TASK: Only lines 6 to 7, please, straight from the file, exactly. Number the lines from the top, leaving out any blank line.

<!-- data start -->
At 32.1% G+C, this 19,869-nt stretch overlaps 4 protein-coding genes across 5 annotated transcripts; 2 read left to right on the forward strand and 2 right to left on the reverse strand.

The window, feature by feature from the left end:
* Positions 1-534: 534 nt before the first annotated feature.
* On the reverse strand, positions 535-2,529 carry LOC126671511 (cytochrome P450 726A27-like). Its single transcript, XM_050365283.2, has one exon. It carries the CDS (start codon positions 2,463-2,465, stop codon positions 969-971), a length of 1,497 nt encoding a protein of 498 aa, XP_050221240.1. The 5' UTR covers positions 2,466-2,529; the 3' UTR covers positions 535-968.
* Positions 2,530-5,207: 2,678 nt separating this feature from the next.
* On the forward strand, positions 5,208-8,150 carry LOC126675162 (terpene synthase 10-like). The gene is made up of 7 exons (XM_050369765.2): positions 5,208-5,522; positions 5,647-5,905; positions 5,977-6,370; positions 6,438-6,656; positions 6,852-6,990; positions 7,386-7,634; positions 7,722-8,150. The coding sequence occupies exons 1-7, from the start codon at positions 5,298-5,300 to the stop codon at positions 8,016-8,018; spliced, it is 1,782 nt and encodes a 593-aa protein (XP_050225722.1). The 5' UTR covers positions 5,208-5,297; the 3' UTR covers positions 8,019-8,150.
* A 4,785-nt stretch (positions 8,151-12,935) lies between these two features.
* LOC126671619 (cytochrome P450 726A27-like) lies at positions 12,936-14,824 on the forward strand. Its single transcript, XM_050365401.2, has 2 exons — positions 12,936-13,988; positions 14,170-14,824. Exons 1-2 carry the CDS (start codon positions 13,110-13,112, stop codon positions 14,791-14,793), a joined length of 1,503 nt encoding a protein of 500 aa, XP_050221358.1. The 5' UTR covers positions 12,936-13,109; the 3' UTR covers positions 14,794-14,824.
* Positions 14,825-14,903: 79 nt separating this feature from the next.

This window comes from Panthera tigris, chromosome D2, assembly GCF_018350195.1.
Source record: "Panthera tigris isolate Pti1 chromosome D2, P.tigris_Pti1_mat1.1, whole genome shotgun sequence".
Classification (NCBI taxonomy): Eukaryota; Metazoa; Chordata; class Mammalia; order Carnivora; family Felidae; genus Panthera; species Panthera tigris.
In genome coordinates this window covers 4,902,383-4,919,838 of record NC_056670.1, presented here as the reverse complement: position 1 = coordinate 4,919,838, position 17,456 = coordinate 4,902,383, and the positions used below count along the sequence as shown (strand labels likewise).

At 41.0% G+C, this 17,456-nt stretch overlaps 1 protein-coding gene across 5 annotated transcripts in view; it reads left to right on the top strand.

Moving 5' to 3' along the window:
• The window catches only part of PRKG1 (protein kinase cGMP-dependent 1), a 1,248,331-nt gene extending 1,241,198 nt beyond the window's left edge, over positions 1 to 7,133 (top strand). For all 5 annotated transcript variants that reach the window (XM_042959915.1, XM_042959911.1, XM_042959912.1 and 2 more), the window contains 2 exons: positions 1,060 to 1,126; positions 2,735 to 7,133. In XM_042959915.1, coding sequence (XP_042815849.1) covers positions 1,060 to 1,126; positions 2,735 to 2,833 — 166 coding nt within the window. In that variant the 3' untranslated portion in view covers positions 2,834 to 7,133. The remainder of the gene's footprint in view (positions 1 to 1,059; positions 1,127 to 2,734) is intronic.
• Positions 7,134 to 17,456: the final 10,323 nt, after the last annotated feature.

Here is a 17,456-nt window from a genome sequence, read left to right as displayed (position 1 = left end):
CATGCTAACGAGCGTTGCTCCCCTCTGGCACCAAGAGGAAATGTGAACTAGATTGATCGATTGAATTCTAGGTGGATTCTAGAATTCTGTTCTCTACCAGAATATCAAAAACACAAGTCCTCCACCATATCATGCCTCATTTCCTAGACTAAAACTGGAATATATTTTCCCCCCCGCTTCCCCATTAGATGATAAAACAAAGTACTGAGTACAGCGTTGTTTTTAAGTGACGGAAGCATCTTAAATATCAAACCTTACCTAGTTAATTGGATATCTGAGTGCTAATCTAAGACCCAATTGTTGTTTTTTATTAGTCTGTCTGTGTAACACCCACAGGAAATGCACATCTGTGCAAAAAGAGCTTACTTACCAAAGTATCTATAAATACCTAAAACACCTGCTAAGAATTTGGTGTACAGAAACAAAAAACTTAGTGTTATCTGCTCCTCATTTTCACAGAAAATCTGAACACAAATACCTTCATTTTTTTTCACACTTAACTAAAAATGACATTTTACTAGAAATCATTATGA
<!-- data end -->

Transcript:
* On the forward strand, positions 5,208-8,150 carry LOC126675162 (terpene synthase 10-like). The gene is made up of 7 exons (XM_050369765.2): positions 5,208-5,522; positions 5,647-5,905; positions 5,977-6,370; positions 6,438-6,656; positions 6,852-6,990; positions 7,386-7,634; positions 7,722-8,150. The coding sequence occupies exons 1-7, from the start codon at positions 5,298-5,300 to the stop codon at positions 8,016-8,018; spliced, it is 1,782 nt and encodes a 593-aa protein (XP_050225722.1). The 5' UTR covers positions 5,208-5,297; the 3' UTR covers positions 8,019-8,150.
* A 4,785-nt stretch (positions 8,151-12,935) lies between these two features.